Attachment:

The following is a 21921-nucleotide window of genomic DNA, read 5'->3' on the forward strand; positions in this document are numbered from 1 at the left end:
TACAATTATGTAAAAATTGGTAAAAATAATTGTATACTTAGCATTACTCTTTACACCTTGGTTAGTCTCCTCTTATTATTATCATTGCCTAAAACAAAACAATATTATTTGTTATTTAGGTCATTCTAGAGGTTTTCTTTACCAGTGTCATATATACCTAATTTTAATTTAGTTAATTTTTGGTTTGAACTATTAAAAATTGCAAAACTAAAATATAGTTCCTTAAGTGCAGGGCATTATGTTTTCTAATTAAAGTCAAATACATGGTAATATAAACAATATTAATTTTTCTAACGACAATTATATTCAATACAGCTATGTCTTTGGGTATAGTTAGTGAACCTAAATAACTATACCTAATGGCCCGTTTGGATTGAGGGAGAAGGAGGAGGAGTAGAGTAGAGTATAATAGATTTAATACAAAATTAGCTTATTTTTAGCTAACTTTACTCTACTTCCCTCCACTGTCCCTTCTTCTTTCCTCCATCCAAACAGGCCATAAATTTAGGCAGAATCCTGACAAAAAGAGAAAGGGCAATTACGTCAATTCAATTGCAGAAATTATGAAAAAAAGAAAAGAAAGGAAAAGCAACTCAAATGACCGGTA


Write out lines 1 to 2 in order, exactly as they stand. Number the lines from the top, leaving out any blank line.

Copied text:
The following is a 21921-nucleotide window of genomic DNA, read 5'->3' on the forward strand; positions in this document are numbered from 1 at the left end:
TACAATTATGTAAAAATTGGTAAAAATAATTGTATACTTAGCATTACTCTTTACACCTTGGTTAGTCTCCTCTTATTATTATCATTGCCTAAAACAAAACAATATTATTTGTTATTTAGGTCATTCTAGAGGTTTTCTTTACCAGTGTCATATATACCTAATTTTAATTTAGTTAATTTTTGGTTTGAACTATTAAAAATTGCAAAACTAAAATATAGTTCCTTAAGTGCAGGGCATTATGTTTTCTAATTAAAGTCAAATACATGGTAATATAAACAATATTAATTTTTCTAACGACAATTATATTCAATACAGCTATGTCTTTGGGTATAGTTAGTGAACCTAAATAACTATACCTAATGGCCCGTTTGGATTGAGGGAGAAGGAGGAGGAGTAGAGTAGAGTATAATAGATTTAATACAAAATTAGCTTATTTTTAGCTAACTTTACTCTACTTCCCTCCACTGTCCCTTCTTCTTTCCTCCATCCAAACAGGCCATAAATTTAGGCAGAATCCTGACAAAAAGAGAAAGGGCAATTACGTCAATTCAATTGCAGAAATTATGAAAAAAAGAAAAGAAAGGAAAAGCAACTCAAATGACCGGTA